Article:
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Teaching Reading: K-2 Workshop

Connecting School and Home

In this session, teachers will examine their beliefs on how parents contribute to students' literacy and their own roles in engaging parents as partners in student motivation and learning. They will discuss their own interactions with parents and explore ways they might build on existing practices.

In this session, you will investigate and apply research-based principles of home-school partnerships in early literacy.

Learning Goals

At the end of this session, you will better understand:

  • How language and culture influence home literacy
  • Challenges and opportunities in building home-school partnerships
  • Differences between home literacy and school literacy

Factors Related to This Session

  • Parent involvement at school and at home
  • Regular teacher-parent communication
  • Structured parent-teacher conferences
  • Environments supporting home literacy
  • Teacher-assigned home literacy activities
  • Cultural differences in parents’ perceived roles — for themselves and for teachers

 

“There are rich resources within each family. If we can find out what those funds of knowledge are we can build on them in the classroom.”

Jeanne R. Paratore

Related Resources

Parent Resources
The following brochures on home-school connections are available from the International Reading Association (www.reading.org):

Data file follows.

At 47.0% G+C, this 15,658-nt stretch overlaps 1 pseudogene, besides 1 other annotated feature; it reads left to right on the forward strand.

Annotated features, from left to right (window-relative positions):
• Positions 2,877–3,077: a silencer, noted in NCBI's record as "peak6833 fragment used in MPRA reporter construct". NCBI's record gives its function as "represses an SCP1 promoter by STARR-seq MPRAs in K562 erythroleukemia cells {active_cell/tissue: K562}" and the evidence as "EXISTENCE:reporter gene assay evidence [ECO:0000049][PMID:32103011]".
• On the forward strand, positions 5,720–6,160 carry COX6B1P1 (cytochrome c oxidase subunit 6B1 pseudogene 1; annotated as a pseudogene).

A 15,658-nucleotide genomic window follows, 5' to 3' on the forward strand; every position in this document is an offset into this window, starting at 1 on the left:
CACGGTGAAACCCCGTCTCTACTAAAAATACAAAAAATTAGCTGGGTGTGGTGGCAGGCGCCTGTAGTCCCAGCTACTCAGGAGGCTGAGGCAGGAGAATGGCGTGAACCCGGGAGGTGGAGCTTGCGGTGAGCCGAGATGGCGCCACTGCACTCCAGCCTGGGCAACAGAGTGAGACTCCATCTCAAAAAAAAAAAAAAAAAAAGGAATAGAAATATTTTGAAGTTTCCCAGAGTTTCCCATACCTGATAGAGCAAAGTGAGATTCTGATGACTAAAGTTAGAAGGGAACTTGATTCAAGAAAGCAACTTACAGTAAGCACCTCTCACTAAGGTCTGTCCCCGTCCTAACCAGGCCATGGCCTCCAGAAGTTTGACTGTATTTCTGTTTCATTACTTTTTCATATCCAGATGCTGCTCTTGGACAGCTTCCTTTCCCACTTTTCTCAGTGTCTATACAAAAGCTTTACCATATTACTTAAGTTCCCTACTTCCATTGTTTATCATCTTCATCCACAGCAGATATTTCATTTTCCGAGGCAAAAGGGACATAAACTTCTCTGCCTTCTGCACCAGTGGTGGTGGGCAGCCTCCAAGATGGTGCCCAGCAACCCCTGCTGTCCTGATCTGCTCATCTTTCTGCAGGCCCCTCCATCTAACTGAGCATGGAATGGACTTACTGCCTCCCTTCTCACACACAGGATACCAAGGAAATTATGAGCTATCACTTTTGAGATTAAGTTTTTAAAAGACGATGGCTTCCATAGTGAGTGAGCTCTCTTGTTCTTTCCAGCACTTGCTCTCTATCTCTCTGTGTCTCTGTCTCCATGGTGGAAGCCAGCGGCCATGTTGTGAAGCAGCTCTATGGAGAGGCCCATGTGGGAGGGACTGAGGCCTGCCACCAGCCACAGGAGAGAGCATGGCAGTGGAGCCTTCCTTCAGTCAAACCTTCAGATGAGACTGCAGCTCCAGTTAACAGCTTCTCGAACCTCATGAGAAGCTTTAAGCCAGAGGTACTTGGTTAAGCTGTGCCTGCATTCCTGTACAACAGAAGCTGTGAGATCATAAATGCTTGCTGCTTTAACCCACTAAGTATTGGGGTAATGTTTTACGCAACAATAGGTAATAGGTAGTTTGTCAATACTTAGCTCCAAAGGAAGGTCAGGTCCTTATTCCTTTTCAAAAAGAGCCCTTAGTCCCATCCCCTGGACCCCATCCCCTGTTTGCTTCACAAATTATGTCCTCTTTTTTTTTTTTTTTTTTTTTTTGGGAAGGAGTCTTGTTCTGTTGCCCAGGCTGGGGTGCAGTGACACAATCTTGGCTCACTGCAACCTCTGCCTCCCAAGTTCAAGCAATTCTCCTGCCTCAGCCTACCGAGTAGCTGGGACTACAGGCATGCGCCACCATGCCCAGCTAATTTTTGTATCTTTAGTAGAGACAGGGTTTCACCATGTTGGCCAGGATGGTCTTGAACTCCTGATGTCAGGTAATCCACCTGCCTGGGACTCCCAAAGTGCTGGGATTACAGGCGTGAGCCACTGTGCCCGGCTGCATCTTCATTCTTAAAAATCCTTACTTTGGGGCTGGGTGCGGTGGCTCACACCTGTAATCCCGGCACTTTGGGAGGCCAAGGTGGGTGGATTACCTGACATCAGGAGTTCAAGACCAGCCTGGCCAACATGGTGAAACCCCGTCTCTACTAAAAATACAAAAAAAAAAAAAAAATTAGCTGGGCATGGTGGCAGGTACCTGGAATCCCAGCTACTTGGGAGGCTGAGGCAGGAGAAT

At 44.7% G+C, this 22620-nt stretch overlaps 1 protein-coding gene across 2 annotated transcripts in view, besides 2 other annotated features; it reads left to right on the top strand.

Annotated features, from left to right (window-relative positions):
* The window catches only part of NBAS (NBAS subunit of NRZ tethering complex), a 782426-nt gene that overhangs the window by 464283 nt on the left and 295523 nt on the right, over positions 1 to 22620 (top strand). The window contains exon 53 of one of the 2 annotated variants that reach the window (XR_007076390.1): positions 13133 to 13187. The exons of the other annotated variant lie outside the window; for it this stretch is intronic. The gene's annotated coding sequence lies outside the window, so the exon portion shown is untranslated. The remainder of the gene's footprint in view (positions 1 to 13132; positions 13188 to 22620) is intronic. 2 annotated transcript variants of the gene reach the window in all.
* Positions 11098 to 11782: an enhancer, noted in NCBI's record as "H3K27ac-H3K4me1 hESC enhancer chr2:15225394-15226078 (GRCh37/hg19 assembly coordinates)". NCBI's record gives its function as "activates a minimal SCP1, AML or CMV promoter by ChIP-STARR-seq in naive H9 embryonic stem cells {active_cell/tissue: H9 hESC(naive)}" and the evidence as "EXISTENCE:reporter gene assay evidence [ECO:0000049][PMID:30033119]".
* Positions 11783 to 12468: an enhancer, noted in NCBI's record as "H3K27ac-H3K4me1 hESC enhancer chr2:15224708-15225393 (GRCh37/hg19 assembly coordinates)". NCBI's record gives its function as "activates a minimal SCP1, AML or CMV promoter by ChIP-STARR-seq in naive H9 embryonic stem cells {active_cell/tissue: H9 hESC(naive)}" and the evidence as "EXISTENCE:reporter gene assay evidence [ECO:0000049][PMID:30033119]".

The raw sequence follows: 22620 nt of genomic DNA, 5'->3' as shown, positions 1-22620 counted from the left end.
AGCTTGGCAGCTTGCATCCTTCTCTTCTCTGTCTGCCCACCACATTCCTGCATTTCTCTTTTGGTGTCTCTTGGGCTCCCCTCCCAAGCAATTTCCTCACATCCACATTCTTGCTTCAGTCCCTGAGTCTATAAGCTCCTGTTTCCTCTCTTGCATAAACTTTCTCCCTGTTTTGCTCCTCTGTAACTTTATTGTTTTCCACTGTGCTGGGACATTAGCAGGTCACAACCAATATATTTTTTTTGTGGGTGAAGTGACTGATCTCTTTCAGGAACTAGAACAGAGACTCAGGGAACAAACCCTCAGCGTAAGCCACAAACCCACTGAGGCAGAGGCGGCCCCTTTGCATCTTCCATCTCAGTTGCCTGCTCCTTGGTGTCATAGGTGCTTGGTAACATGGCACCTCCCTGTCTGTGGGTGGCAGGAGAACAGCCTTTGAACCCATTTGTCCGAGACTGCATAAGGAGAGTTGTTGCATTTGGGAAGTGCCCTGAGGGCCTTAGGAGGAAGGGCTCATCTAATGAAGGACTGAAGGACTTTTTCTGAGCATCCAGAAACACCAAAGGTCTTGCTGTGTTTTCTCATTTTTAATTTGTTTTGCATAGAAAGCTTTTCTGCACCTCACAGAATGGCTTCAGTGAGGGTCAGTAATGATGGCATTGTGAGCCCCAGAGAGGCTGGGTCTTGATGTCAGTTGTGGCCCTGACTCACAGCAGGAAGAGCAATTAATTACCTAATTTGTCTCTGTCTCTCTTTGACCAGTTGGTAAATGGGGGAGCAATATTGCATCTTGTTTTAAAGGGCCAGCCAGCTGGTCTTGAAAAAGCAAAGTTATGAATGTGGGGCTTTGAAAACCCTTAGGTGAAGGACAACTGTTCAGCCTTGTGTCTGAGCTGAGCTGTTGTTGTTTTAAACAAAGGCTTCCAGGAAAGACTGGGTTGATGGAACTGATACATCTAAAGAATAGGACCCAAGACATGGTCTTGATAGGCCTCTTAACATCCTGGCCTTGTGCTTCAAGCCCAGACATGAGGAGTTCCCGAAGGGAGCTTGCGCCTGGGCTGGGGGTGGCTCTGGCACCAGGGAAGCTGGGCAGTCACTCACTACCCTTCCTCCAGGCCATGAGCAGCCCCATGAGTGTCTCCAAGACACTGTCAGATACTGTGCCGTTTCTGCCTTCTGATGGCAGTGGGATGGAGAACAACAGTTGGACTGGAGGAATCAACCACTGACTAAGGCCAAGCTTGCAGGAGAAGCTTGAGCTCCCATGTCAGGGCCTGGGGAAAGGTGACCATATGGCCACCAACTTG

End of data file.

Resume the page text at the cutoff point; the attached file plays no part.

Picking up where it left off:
• Family Literacy and the School Community: A Partnership for Lifelong Learning
  • What Is Family Literacy? Getting Involved in Your Child’s Literacy Learning
  • Explore the Playground of Books: Tips for Parents of Beginning Readers
  • Get Ready To Read: Tips for Parents of Young Children
  • Library Safari: Tips for Parents of Young Readers and Explorers.
  • Making the Most of Television: Tips for Parents of Young Viewers
  • Making the Reading-Writing Connection: Tips for Parents of Young Learners
  • Summer Reading Adventure: Tips for Parents of Young Readers

Professional Resources

Au, K. H. Literacy Instruction in Multicultural Settings. New York, N.Y.: Harcourt Brace Jovanovich, 1993.

Baumann, J. F., and D. Thomas. “If You Can Pass Momma’s Tests, Then She Knows You’re Getting Your Education. A Case Study of Support for Literacy Learning Within an African-American Family.” The Reading Teacher 51, no. 2 (1997): 108-120.

Barillas, M. “Literacy at Home: Honoring Parent Voices Through Writing.” The Reading Teacher 54, no. 3 (2000): 302-308.

Delpit, L. Other People’s Children: Cultural Conflict in the Classroom. New York, N.Y.: The New Press, 1995.

Edwards, P. A. “Combining Parents’ and Teachers’ Thoughts About Storybook Reading at Home and School.” In Morrow, L. M. ed. Family Literacy: Connections in Schools and Communities, 54-69. Newark, Del.: International Reading Association, 1995.

Epstein, J. “Parents’ Reactions to Teacher Practices of Parent Involvement.” The Elementary School Journal 86 (1986): 277-294.

Heath, S. B. Ways With Words: Language, Life, and Work in Communities and Classrooms. Cambridge, U.K.: Cambridge University Press, 1983.

Moll, L. Funds of Knowledge: Learning From Language Minority Households. ERIC Digest. ED367146.

Morrow, L. M. Family Literacy: Connections in Schools and Communities. Newark, Del.: International Reading Association, 1995.